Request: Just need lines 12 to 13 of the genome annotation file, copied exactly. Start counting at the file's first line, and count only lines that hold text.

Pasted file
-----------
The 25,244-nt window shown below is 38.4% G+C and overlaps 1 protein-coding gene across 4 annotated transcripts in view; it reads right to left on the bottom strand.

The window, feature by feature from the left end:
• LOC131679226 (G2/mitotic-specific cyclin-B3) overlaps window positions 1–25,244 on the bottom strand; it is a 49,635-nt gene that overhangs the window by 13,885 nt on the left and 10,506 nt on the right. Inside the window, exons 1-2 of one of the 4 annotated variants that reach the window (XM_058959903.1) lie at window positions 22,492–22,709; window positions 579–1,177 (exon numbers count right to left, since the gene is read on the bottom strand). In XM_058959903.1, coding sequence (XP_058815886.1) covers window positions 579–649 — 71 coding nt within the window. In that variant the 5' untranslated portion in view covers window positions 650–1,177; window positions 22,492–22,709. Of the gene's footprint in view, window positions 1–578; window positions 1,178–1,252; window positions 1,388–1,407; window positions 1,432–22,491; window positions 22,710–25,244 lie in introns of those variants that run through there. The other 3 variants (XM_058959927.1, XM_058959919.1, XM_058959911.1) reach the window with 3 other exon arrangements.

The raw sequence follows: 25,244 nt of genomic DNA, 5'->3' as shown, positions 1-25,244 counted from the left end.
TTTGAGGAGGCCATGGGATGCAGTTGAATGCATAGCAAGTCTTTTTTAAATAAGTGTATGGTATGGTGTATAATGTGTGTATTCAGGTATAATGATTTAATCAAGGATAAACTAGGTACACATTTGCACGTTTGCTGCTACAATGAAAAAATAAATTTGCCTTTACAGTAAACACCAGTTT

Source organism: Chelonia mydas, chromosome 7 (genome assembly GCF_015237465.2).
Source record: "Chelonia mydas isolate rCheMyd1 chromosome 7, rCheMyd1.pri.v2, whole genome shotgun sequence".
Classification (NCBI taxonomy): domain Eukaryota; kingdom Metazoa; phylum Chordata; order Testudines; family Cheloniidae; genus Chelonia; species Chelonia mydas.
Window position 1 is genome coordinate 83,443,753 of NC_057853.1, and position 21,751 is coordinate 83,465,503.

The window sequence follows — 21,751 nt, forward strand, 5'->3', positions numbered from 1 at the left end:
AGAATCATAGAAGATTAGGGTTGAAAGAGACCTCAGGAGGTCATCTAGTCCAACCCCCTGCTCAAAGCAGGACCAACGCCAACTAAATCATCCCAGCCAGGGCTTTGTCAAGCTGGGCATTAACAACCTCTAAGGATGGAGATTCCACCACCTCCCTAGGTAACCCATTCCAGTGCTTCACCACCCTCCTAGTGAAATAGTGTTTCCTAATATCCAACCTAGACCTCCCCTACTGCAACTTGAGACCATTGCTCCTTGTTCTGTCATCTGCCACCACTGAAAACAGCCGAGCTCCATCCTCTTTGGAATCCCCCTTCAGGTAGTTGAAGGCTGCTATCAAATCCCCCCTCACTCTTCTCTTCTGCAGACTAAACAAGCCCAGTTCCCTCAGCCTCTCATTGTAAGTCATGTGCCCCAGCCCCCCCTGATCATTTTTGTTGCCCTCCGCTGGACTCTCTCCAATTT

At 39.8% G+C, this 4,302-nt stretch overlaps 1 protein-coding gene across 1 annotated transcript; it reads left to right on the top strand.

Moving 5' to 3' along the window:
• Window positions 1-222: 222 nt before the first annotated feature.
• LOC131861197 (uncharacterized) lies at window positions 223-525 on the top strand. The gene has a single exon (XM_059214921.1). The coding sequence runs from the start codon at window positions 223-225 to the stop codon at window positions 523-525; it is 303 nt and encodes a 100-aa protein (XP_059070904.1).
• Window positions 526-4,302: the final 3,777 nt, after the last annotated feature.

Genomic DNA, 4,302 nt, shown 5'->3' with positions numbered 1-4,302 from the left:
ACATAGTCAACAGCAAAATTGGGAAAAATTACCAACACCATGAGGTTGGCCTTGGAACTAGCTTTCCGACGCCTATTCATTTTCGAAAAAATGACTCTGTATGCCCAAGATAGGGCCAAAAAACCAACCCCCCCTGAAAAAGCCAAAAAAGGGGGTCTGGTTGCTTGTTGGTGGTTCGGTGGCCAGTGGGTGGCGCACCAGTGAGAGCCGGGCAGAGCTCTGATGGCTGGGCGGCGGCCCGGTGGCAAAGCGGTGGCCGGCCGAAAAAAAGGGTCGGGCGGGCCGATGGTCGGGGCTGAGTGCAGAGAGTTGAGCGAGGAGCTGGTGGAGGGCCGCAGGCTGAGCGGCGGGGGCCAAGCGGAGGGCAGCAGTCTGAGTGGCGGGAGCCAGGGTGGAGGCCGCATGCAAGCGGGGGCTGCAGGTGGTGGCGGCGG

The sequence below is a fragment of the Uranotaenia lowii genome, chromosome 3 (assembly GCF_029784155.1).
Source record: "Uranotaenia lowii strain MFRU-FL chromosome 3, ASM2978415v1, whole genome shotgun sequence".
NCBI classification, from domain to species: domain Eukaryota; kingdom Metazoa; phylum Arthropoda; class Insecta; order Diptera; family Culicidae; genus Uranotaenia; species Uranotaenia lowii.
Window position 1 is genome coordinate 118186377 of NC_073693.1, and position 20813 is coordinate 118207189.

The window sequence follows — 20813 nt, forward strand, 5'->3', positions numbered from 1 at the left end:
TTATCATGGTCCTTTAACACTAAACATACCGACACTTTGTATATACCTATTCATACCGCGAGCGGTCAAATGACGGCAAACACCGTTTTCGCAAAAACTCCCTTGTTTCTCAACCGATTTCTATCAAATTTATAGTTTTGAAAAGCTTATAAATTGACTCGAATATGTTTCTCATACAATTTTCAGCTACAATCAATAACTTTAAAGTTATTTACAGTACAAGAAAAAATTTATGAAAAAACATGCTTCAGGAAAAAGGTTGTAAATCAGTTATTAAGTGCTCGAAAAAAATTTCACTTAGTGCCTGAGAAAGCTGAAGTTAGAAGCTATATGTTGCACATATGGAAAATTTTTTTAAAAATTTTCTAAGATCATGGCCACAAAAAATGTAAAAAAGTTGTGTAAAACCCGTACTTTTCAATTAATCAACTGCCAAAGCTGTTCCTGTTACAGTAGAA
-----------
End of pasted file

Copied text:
At 39.8% G+C, this 4,302-nt stretch overlaps 1 protein-coding gene across 1 annotated transcript; it reads left to right on the top strand.

Moving 5' to 3' along the window: